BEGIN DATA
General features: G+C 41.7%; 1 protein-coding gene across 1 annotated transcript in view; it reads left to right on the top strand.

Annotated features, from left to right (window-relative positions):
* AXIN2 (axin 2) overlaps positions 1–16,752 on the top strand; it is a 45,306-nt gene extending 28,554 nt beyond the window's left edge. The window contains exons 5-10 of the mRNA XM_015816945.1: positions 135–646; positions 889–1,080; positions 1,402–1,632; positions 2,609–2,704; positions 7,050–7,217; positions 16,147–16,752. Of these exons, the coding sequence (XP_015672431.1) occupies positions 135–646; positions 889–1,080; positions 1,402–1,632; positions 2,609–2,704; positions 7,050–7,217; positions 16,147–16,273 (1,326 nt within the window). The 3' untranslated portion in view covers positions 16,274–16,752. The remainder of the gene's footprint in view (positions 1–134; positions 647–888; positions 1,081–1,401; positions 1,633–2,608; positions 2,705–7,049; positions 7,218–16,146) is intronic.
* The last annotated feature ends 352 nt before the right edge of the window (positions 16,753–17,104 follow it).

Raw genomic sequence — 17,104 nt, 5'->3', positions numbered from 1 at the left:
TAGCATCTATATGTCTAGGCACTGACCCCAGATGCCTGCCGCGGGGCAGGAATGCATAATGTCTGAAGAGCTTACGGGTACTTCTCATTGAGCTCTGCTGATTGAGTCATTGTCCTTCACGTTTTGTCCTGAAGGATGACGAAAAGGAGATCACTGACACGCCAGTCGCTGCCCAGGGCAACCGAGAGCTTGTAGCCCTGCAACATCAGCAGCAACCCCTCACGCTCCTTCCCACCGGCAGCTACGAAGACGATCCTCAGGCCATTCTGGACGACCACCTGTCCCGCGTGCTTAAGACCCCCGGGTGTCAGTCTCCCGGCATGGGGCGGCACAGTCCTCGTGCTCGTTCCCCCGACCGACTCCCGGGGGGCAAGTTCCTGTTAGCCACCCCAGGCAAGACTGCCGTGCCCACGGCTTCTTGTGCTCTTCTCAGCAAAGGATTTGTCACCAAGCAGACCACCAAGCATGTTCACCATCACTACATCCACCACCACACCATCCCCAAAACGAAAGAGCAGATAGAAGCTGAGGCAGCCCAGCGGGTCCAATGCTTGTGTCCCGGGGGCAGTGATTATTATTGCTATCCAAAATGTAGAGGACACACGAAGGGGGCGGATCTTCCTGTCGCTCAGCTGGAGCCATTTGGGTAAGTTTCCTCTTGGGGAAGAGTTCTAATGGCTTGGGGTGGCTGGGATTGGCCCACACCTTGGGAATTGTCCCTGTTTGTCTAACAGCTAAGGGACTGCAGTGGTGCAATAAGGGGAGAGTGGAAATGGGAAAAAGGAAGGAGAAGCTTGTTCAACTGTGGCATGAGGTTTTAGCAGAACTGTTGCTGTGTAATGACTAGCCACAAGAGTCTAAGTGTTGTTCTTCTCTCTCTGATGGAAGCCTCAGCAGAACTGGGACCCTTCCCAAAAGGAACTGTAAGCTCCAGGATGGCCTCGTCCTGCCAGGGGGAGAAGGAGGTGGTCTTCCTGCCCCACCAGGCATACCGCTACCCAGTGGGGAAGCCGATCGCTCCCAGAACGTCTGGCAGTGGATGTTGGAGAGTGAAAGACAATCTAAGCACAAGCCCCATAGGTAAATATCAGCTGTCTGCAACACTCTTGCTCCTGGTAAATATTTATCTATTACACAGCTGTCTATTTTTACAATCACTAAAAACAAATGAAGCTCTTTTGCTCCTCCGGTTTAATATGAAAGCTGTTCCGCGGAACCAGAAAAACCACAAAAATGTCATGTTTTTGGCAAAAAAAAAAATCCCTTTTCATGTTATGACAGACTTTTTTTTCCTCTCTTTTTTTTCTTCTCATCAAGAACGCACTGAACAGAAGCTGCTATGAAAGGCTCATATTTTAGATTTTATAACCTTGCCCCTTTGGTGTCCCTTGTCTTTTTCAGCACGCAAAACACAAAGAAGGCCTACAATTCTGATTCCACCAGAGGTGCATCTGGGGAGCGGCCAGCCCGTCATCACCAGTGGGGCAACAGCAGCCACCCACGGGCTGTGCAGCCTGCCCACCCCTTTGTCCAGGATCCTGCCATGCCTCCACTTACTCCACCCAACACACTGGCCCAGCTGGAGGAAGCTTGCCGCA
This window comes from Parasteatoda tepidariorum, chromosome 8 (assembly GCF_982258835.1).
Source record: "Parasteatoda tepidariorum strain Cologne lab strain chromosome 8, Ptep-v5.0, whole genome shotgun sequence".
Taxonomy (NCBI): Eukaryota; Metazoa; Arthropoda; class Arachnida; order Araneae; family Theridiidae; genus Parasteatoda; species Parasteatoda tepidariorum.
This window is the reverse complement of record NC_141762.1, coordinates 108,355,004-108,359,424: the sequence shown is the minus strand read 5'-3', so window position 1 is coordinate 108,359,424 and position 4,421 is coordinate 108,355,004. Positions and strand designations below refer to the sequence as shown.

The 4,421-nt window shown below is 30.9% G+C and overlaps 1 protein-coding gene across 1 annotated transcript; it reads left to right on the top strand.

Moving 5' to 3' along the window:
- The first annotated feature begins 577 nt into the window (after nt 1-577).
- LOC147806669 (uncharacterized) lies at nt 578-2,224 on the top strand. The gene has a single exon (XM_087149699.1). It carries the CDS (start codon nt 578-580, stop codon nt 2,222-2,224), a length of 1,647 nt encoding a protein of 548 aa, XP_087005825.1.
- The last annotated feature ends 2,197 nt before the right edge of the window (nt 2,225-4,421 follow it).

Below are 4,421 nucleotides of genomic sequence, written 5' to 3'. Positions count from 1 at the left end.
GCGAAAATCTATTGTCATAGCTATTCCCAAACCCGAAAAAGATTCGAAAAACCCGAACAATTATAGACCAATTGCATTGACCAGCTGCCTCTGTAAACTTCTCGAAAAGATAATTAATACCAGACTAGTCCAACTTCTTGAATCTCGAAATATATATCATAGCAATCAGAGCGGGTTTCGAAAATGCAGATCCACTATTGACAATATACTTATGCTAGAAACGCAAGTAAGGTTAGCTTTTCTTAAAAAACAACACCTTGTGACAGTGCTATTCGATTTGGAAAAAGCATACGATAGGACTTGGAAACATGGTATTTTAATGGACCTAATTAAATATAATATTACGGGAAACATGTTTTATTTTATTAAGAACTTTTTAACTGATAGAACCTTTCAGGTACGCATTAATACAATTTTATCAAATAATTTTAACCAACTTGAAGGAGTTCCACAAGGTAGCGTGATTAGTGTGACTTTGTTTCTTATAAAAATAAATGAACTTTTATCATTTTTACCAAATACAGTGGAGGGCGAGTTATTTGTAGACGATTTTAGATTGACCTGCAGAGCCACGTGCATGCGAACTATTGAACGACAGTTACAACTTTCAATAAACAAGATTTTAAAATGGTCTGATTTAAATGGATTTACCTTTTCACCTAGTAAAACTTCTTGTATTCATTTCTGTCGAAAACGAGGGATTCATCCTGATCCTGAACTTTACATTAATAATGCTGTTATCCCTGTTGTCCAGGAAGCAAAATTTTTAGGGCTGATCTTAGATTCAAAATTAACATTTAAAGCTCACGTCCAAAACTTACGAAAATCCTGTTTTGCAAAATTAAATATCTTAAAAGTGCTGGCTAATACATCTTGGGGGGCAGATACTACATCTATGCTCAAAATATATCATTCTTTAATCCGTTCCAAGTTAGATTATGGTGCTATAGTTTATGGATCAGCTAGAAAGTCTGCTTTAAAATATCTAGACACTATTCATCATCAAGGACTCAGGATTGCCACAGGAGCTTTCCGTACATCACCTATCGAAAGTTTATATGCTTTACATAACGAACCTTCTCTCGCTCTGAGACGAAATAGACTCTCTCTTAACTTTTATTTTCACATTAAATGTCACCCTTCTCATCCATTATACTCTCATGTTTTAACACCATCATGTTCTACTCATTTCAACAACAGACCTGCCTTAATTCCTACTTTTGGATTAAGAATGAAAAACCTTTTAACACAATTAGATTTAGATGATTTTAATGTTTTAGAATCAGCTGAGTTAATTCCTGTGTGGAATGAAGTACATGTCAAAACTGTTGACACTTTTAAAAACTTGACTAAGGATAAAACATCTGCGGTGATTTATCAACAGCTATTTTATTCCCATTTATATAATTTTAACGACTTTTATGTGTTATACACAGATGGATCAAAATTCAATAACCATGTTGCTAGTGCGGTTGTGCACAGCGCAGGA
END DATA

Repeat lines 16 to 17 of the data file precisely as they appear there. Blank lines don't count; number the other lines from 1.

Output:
Below are 4,421 nucleotides of genomic sequence, written 5' to 3'. Positions count from 1 at the left end.
GCGAAAATCTATTGTCATAGCTATTCCCAAACCCGAAAAAGATTCGAAAAACCCGAACAATTATAGACCAATTGCATTGACCAGCTGCCTCTGTAAACTTCTCGAAAAGATAATTAATACCAGACTAGTCCAACTTCTTGAATCTCGAAATATATATCATAGCAATCAGAGCGGGTTTCGAAAATGCAGATCCACTATTGACAATATACTTATGCTAGAAACGCAAGTAAGGTTAGCTTTTCTTAAAAAACAACACCTTGTGACAGTGCTATTCGATTTGGAAAAAGCATACGATAGGACTTGGAAACATGGTATTTTAATGGACCTAATTAAATATAATATTACGGGAAACATGTTTTATTTTATTAAGAACTTTTTAACTGATAGAACCTTTCAGGTACGCATTAATACAATTTTATCAAATAATTTTAACCAACTTGAAGGAGTTCCACAAGGTAGCGTGATTAGTGTGACTTTGTTTCTTATAAAAATAAATGAACTTTTATCATTTTTACCAAATACAGTGGAGGGCGAGTTATTTGTAGACGATTTTAGATTGACCTGCAGAGCCACGTGCATGCGAACTATTGAACGACAGTTACAACTTTCAATAAACAAGATTTTAAAATGGTCTGATTTAAATGGATTTACCTTTTCACCTAGTAAAACTTCTTGTATTCATTTCTGTCGAAAACGAGGGATTCATCCTGATCCTGAACTTTACATTAATAATGCTGTTATCCCTGTTGTCCAGGAAGCAAAATTTTTAGGGCTGATCTTAGATTCAAAATTAACATTTAAAGCTCACGTCCAAAACTTACGAAAATCCTGTTTTGCAAAATTAAATATCTTAAAAGTGCTGGCTAATACATCTTGGGGGGCAGATACTACATCTATGCTCAAAATATATCATTCTTTAATCCGTTCCAAGTTAGATTATGGTGCTATAGTTTATGGATCAGCTAGAAAGTCTGCTTTAAAATATCTAGACACTATTCATCATCAAGGACTCAGGATTGCCACAGGAGCTTTCCGTACATCACCTATCGAAAGTTTATATGCTTTACATAACGAACCTTCTCTCGCTCTGAGACGAAATAGACTCTCTCTTAACTTTTATTTTCACATTAAATGTCACCCTTCTCATCCATTATACTCTCATGTTTTAACACCATCATGTTCTACTCATTTCAACAACAGACCTGCCTTAATTCCTACTTTTGGATTAAGAATGAAAAACCTTTTAACACAATTAGATTTAGATGATTTTAATGTTTTAGAATCAGCTGAGTTAATTCCTGTGTGGAATGAAGTACATGTCAAAACTGTTGACACTTTTAAAAACTTGACTAAGGATAAAACATCTGCGGTGATTTATCAACAGCTATTTTATTCCCATTTATATAATTTTAACGACTTTTATGTGTTATACACAGATGGATCAAAATTCAATAACCATGTTGCTAGTGCGGTTGTGCACAGCGCAGGA